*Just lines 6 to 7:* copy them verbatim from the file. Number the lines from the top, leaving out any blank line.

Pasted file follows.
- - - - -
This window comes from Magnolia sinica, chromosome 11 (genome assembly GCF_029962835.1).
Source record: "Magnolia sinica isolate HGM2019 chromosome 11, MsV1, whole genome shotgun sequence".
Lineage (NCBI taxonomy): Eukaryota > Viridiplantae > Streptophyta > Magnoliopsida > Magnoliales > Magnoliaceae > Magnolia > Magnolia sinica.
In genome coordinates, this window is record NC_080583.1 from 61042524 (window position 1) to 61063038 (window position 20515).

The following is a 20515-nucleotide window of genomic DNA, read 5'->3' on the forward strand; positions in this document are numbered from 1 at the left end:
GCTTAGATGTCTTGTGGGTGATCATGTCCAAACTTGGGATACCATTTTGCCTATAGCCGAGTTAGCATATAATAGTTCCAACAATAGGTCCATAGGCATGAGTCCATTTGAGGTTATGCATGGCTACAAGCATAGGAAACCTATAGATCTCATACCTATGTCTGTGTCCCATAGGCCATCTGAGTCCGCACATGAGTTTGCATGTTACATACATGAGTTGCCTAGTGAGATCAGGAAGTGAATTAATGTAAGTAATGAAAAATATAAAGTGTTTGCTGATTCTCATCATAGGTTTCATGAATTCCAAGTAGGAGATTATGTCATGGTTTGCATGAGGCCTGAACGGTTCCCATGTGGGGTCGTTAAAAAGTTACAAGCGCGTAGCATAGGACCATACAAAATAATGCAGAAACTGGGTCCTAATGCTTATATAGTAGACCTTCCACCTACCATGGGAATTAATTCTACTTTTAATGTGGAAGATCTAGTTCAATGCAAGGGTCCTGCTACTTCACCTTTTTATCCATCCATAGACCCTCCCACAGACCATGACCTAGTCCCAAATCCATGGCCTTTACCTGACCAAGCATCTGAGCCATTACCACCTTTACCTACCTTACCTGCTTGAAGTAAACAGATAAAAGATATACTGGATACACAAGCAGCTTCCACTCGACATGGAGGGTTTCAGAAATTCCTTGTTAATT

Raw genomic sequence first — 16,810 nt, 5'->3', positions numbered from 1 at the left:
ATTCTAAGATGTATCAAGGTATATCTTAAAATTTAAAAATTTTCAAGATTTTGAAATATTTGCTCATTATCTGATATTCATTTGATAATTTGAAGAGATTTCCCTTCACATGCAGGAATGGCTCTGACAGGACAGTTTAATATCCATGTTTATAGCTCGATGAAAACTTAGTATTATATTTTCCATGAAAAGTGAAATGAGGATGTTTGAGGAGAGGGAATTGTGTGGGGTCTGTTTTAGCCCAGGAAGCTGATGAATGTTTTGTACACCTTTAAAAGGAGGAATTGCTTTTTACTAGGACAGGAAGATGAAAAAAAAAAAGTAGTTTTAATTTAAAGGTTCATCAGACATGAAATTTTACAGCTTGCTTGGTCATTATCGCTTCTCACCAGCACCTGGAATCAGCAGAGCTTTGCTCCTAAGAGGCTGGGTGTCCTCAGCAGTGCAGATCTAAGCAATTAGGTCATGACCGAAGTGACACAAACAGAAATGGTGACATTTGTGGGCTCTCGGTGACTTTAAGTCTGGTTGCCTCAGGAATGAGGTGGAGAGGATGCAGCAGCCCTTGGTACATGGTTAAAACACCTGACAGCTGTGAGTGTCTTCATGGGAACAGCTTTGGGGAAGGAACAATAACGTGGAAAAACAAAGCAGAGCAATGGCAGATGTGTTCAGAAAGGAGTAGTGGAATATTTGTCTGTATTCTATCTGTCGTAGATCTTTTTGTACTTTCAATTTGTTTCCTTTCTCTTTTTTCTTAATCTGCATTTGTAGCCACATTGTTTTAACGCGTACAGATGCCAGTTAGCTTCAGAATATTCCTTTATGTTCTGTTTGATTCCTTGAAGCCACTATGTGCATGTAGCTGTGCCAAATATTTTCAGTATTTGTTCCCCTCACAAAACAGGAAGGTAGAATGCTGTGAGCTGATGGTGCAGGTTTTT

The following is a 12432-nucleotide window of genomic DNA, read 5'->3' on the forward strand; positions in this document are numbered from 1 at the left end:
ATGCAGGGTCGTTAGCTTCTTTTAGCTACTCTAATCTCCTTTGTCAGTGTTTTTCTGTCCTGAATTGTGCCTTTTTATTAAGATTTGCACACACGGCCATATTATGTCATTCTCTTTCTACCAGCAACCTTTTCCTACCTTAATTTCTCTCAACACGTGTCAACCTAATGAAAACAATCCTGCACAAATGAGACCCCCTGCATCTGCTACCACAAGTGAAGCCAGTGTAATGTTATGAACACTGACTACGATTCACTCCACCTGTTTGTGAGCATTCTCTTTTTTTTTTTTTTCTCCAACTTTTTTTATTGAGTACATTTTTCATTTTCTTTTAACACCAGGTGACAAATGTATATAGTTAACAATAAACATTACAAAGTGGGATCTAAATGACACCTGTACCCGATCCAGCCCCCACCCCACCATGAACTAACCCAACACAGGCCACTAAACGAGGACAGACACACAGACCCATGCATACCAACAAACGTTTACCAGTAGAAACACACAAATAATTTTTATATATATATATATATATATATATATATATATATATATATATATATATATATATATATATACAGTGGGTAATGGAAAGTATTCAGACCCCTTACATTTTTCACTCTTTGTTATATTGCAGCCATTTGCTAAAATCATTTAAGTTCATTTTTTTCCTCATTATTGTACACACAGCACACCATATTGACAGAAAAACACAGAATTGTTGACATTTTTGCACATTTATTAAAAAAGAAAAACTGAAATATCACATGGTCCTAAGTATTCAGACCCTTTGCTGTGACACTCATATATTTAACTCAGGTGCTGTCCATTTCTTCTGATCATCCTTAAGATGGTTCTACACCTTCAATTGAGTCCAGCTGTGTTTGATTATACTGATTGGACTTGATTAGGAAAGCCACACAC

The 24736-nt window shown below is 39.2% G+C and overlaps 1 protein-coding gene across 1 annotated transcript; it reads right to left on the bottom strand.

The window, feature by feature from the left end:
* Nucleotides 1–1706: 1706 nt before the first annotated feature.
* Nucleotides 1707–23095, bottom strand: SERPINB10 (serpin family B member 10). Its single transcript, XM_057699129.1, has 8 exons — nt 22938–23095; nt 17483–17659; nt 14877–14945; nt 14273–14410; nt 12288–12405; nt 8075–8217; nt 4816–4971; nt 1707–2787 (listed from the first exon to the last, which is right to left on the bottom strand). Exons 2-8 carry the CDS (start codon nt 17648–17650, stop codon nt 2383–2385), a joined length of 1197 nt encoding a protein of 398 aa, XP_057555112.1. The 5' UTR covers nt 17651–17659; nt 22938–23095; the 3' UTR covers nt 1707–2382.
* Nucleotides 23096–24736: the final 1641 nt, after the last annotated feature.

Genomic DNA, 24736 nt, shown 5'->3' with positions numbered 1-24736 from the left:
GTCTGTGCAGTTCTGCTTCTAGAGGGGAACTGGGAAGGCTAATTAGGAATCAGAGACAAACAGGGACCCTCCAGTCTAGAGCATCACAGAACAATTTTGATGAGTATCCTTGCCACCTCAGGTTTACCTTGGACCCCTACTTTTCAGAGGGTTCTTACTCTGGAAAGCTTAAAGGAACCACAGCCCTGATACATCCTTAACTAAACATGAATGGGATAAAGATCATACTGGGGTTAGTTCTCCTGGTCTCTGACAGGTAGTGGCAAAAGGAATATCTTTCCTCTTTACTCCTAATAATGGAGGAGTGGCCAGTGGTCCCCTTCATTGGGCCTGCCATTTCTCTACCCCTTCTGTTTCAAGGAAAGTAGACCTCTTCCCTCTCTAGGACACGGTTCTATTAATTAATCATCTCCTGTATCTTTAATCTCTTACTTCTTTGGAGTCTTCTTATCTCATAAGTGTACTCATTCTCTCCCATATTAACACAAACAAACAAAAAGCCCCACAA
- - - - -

GCTTAGATGTCTTGTGGGTGATCATGTCCAAACTTGGGATACCATTTTGCCTATAGCCGAGTTAGCATATAATAGTTCCAACAATAGGTCCATAGGCATGAGTCCATTTGAGGTTATGCATGGCTACAAGCATAGGAAACCTATAGATCTCATACCTATGTCTGTGTCCCATAGGCCATCTGAGTCCGCACATGAGTTTGCATGTTACATACATGAGTTGCCTAGTGAGATCAGGAAGTGAATTAATGTAAGTAATGAAAAATATAAAGTGTTTGCTGATTCTCATCATAGGTTTCATGAATTCCAAGTAGGAGATTATGTCATGGTTTGCATGAGGCCTGAACGGTTCCCATGTGGGGTCGTTAAAAAGTTACAAGCGCGTAGCATAGGACCATACAAAATAATGCAGAAACTGGGTCCTAATGCTTATATAGTAGACCTTCCACCTACCATGGGAATTAATTCTACTTTTAATGTGGAAGATCTAGTTCAATGCAAGGGTCCTGCTACTTCACCTTTTTATCCATCCATAGACCCTCCCACAGACCATGACCTAGTCCCAAATCCATGGCCTTTACCTGACCAAGCATCTGAGCCATTACCACCTTTACCTACCTTACCTGCTTGAAGTAAACAGATAAAAGATATACTGGATACACAAGCAGCTTCCACTCGACATGGAGGGTTTCAGAAATTCCTTGTTAATT

Raw genomic sequence first — 16,810 nt, 5'->3', positions numbered from 1 at the left: